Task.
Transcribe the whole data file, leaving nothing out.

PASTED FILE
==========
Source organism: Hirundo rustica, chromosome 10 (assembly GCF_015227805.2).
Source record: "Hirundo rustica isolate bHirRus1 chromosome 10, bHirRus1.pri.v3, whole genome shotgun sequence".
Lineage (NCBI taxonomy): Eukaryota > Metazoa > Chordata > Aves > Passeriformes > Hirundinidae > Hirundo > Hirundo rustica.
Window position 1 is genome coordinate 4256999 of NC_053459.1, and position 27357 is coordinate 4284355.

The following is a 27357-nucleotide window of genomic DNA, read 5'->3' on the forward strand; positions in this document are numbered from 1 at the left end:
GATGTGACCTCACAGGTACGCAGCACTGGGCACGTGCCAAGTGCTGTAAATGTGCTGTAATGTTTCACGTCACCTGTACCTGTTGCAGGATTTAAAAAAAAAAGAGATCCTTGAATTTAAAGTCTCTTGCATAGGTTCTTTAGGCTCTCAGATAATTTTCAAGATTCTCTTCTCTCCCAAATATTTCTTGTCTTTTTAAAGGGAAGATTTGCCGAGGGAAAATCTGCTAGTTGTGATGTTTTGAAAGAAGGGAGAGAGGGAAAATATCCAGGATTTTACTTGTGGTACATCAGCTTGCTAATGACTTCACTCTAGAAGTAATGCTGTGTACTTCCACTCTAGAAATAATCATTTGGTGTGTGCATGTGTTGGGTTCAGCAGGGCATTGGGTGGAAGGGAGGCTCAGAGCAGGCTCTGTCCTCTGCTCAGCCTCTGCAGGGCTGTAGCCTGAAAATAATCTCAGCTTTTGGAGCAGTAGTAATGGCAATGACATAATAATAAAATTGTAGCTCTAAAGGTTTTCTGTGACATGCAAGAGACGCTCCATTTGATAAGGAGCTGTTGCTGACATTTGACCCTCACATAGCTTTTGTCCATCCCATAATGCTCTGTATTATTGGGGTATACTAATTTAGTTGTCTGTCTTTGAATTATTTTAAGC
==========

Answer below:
Source organism: Hirundo rustica, chromosome 10 (assembly GCF_015227805.2).
Source record: "Hirundo rustica isolate bHirRus1 chromosome 10, bHirRus1.pri.v3, whole genome shotgun sequence".
Lineage (NCBI taxonomy): Eukaryota > Metazoa > Chordata > Aves > Passeriformes > Hirundinidae > Hirundo > Hirundo rustica.
Window position 1 is genome coordinate 4256999 of NC_053459.1, and position 27357 is coordinate 4284355.

The following is a 27357-nucleotide window of genomic DNA, read 5'->3' on the forward strand; positions in this document are numbered from 1 at the left end:
GATGTGACCTCACAGGTACGCAGCACTGGGCACGTGCCAAGTGCTGTAAATGTGCTGTAATGTTTCACGTCACCTGTACCTGTTGCAGGATTTAAAAAAAAAAGAGATCCTTGAATTTAAAGTCTCTTGCATAGGTTCTTTAGGCTCTCAGATAATTTTCAAGATTCTCTTCTCTCCCAAATATTTCTTGTCTTTTTAAAGGGAAGATTTGCCGAGGGAAAATCTGCTAGTTGTGATGTTTTGAAAGAAGGGAGAGAGGGAAAATATCCAGGATTTTACTTGTGGTACATCAGCTTGCTAATGACTTCACTCTAGAAGTAATGCTGTGTACTTCCACTCTAGAAATAATCATTTGGTGTGTGCATGTGTTGGGTTCAGCAGGGCATTGGGTGGAAGGGAGGCTCAGAGCAGGCTCTGTCCTCTGCTCAGCCTCTGCAGGGCTGTAGCCTGAAAATAATCTCAGCTTTTGGAGCAGTAGTAATGGCAATGACATAATAATAAAATTGTAGCTCTAAAGGTTTTCTGTGACATGCAAGAGACGCTCCATTTGATAAGGAGCTGTTGCTGACATTTGACCCTCACATAGCTTTTGTCCATCCCATAATGCTCTGTATTATTGGGGTATACTAATTTAGTTGTCTGTCTTTGAATTATTTTAAGC